Your health is a priceless asset. How well you take care of it can have a big impact on your wallet. A poor diet and lack of exercise can contribute to major health problems. This can all add up to big medical bills later on. If you’re worried about how your health choices will affect you financially, there are a few things you can do to improve your quality of life and keep more cash in your pocket.
1. Drink Less Alcohol
Having an occasional cocktail with friends is relatively harmless. But drinking more than one or two times a week could be wreaking havoc on your body and your budget. From a health perspective, drinking regularly can potentially lead to weight gain as well as several more serious consequences, including liver damage, increased blood pressure and damage to your immune system. If you’re drinking more than a glass or two of alcohol a day, you could be setting yourself up for major health issues down the road.
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Drinking regularly can also put a serious strain on your finances, especially if you frequent bars or restaurants. For example, let’s say you go out with friends three times a week and your tab averages $20 a night. That’s adds up to over $3,000 every year just on alcohol. Cutting back to just two nights a week can save you over $1,000. Plus your body will thank you for it!
2. Eat at Home
You are what you eat. This is something to consider the next time you pull up to that drive-thru window. Fast food is notorious for being high in saturated fat, calories and salt. These can lay the groundwork for things like obesity, diabetes and heart disease later on. It’s easy to justify grabbing a quick meal when you don’t have time to cook. But if you’re eating fast food four or five times a week, you could be digging yourself an early grave, not to mention throwing away your hard-earned cash.
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Even though it’s relatively cheap, spending $10 a day on fast food adds up to $3,560 over the course of a year. A smarter investment would be buying healthy foods you can prepare at home. Fruits, vegetables, lean proteins and whole grains are your best bet if you’re looking to eat your way toward better health. Plus your money goes a lot farther in terms of the number of meals you can make.
3. Drink More Water
Drinking water is one of the easiest ways to improve your well-being and it’s much less expensive than buying those pricey energy drinks or that daily latte. If you’re spending $5 a day on Starbucks, you’re shelling out more than $1,800 a year just for coffee. If you prefer soda, you may not spend as much, but you’re still filling your body with unnecessary caffeine, calories and sugar. That can contribute to bloating and weight gain.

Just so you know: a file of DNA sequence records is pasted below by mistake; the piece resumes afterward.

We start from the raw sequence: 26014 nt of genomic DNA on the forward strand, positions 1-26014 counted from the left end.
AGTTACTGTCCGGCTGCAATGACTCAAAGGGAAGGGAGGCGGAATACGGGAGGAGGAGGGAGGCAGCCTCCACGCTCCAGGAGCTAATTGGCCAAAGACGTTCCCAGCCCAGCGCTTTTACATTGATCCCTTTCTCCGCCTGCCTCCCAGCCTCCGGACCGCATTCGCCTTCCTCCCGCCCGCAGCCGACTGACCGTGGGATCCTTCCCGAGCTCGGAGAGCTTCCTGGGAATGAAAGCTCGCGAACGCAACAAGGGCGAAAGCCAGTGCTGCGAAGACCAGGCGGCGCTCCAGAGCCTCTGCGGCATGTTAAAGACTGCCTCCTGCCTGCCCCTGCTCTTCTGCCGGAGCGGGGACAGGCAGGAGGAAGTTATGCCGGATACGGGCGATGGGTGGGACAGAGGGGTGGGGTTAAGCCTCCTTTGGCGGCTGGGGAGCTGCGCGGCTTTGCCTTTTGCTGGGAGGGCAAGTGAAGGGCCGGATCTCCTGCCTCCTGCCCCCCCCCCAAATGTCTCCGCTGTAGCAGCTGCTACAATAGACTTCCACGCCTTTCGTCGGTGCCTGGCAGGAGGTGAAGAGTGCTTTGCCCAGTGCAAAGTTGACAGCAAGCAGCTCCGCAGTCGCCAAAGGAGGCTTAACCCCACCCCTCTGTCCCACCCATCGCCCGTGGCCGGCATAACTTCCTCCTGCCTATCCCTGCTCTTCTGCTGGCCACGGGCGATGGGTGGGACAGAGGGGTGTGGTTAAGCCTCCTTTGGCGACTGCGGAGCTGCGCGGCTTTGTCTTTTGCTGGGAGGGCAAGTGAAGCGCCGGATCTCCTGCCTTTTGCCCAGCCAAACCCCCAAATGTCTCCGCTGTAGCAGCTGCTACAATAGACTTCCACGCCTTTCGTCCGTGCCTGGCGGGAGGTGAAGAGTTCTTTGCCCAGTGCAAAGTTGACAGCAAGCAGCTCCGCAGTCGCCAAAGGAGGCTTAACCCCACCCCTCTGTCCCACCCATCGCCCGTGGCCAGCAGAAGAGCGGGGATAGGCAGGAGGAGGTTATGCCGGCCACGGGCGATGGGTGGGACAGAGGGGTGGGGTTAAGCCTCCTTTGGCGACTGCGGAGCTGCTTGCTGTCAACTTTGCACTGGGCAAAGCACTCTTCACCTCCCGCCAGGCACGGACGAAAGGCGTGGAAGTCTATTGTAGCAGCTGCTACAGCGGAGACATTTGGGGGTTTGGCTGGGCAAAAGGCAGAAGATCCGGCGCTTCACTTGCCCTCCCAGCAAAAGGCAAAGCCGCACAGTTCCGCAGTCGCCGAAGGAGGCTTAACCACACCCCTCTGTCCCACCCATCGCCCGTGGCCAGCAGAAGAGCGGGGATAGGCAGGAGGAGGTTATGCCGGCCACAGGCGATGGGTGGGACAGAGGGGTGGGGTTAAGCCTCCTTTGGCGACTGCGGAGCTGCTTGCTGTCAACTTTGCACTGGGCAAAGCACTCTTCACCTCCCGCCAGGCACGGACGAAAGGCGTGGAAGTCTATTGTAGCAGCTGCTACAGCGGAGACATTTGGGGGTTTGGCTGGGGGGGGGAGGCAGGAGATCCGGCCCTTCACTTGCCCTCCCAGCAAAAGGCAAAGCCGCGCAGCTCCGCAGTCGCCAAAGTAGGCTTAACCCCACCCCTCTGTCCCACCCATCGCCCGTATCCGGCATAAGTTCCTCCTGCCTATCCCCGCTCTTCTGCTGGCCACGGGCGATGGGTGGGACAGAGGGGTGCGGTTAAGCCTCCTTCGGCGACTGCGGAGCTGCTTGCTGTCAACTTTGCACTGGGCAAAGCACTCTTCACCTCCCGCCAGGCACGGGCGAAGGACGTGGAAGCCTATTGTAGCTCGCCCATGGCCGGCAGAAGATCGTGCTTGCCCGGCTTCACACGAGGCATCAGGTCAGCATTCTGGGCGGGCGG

Water benefits your body by flushing out toxins, carrying key nutrients to your cells and providing moisture for delicate ear, nose and throat tissues. If you’re not getting enough water, you can become dehydrated. This can sap your energy and make you feel more tired. With no sugar, no calories and no caffeine, good old-fashioned tap water is a healthy choice. Plus it’s relatively inexpensive when you buy a reusable water bottle.
4. Quit Smoking
The Centers for Disease Control estimates that smokers are up to four times as likely to develop heart disease or have a stroke. Men who smoke are up to 23 times more likely to be diagnosed with lung cancer. Smoking by pregnant women has been linked to birth defects. Smoking has also been linked to other types of cancer and an array of lung diseases, including emphysema. When it comes to your health, the price of smoking is far too high.
According to the American Lung Association, the average price of a pack of cigarettes is $5.51. If you smoke two packs a day, you’re shelling out over $4,000 a year for a habit that can potentially shorten your life span. The American Cancer Society estimates that smokers pay an average of $35 more in health care costs for every pack they smoke. That means your habit could end up costing you tens or even hundreds of thousands of dollars if you develop a life-threatening illness from smoking.
The Bottom Line
Your health is not something you can afford to take for granted. It’s important to address poor lifestyle choices sooner rather than later. Even if it doesn’t seem that significant, making just one small change every day can produce some major health benefits, not to mention a healthier bottom line.
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